6.1 In the detergent industry
Proteases were used as a detergent centuries ago as the “Burnus” brand, along with sodium carbonate and pancreatic extract mixed in it . Several industries, such as chemical, pharmaceutical, food processing, detergents, and leather processing, utilize the catalytic properties of proteases. Its application in the bioremediation of pollutants has also been reported. Several factors such as optimum substrate specificity, temperature, optimum pH, chemical stability, and catalytic activity may vary because of a diverse group and also can affect the production of proteases .
6.2 Cell-free enzyme preparation
Immense interest has been grown in proteases due to their thermal ability in a wide range of temperatures. It is also used as detergents in the cell separation process for the production of cell-free enzyme preparations. In these perspective, fungal enzymes have applications as these are extracellularly secreted [55, 56].
6.3 In the pharmaceutical and food industries
Some proteases are also found to produce due to the infection process caused by foreign invaders such as bacteria, fungus, and viruses. A variety of steps regulate the mechanism of proteolytic enzyme reactions, including substrate specificity, ATP-directed protein degradation, restricted access to the active site, highly specific protein modifications. It can activate zymogenic forms of enzymes by restricted proteolysis activity . Including these protease enzymes that cause diseases to host cells has become a good option for developing therapeutic agents for the diseases such as cancer, hepatitis, malaria, and candidiasis. It has also been reported to demonstrate potent immunomodulatory activity .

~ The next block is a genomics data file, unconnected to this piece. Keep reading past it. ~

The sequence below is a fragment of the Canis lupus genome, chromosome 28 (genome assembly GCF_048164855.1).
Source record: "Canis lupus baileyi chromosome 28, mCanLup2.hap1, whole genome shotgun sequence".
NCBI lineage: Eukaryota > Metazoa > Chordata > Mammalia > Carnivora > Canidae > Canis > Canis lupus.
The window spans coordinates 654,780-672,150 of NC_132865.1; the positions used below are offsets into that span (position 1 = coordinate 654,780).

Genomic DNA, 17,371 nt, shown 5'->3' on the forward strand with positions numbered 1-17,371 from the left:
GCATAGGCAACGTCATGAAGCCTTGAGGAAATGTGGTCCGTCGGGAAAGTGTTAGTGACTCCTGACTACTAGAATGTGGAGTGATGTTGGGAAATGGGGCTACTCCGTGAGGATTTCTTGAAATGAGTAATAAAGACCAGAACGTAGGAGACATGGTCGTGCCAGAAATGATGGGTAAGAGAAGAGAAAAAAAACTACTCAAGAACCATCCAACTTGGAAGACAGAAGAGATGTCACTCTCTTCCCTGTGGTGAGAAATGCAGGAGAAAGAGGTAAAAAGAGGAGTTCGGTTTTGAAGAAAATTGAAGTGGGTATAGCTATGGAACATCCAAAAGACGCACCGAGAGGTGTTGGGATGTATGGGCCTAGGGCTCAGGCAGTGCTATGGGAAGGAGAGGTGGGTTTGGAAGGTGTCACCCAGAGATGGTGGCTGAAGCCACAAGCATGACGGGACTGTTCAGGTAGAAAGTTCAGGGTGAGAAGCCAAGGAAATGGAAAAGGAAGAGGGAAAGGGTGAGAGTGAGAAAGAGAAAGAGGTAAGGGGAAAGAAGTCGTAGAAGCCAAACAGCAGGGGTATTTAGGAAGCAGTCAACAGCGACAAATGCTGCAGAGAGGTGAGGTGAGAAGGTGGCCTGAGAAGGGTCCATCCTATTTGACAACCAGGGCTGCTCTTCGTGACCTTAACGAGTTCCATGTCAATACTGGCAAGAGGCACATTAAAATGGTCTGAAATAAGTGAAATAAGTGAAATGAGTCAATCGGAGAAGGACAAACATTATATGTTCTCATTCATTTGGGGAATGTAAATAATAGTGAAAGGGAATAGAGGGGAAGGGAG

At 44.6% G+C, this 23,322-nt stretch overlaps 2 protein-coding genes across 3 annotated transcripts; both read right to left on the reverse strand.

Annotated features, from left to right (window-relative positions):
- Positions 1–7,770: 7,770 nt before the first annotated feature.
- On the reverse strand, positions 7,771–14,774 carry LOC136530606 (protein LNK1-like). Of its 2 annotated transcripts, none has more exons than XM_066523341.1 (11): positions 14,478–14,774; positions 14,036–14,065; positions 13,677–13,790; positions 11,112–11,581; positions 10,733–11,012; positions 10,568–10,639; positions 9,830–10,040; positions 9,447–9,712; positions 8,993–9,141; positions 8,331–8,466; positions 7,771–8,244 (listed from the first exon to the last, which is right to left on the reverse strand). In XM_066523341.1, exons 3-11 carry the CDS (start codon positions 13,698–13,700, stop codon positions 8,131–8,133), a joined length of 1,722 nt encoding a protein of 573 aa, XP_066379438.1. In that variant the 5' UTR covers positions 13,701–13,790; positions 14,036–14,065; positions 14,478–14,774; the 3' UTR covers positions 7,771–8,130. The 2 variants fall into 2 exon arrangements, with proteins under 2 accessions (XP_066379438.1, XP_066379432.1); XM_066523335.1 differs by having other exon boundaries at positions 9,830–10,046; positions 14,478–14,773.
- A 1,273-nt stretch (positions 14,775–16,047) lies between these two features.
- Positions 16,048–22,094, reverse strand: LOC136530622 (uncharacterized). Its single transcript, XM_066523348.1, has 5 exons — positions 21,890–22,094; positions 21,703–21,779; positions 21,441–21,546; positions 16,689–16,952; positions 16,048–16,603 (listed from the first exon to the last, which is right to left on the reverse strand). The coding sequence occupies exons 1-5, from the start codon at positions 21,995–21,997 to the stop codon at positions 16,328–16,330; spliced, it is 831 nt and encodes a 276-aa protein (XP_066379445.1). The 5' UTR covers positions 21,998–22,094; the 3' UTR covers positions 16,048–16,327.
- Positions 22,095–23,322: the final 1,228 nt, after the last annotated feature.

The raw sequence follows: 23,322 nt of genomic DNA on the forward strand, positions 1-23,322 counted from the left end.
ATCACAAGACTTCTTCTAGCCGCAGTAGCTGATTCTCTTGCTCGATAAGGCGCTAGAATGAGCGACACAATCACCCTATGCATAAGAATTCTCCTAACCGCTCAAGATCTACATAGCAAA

6.4 Leather industry
The leather industry involves various steps to obtain processed leather, for example, soaking, liming, hair removal, bating, deliming, and degreasing. These steps are applied using poisonous chemicals such as salt, lime, solvents, and sodium sulfide, resulting in pollution. The exclusion of non-collagenous particles is required in leather processing, which decides the softness and durability of leather products [58, 59]. It can be controlled by applying enzymes such as proteases in the place of chemicals .
Most of the industrial proteases used are of microbial origin, especially of bacteria. These enzymes are preferentially selected because of their desired characteristics and lower cost. The bioengineering manufacture of microbial proteases is favored as they have short generation periods, high yield, ease of genetic desired modification, and diverse species available. Future opportunities are high in cutting-edge research from the pharmaceutical perspective of the protease gene. By the help via recombinant DNA technology, respective genes must have been cloned and sequenced to determine the function of enzymes that cause changes in the attributes of protease enzymes and enhance enzyme production for their commercial usage. In industries, proteases contribute to the high value-added products development, and the same way biological catalysts offer advantages over the use of chemical catalysts for numerous reasons, such as high catalytic activity, high specificity, and their availability in economically viable quantities.
Conversely, cost associated with the production of proteases from mushrooms or basidiomycetes is the major obstacle to their application in industries and pharmaceuticals. For that reason, further research studies should have been implemented to discover novel low-cost proteases from mushrooms and their application in commercial and industrial sectors. So, a great extent of the study of proteases from the mushroom requires further investigations.
The authors are thankful to the Junior Research Fellowship (DBT/JRF/BET-18/I/2018/AL/123), Department of Biotechnology, Biotech Consortium of India Limited, and Pt. Ravishankar Shukla University Research scholarship award (797/Fin/Sch./2021) for providing funding support. The authors are also are thankful to the Head, School of Studies in Biotechnology, Pt. Ravishankar Shukla University, Raipur.
Conflict of interest
The authors declare no conflict of interest.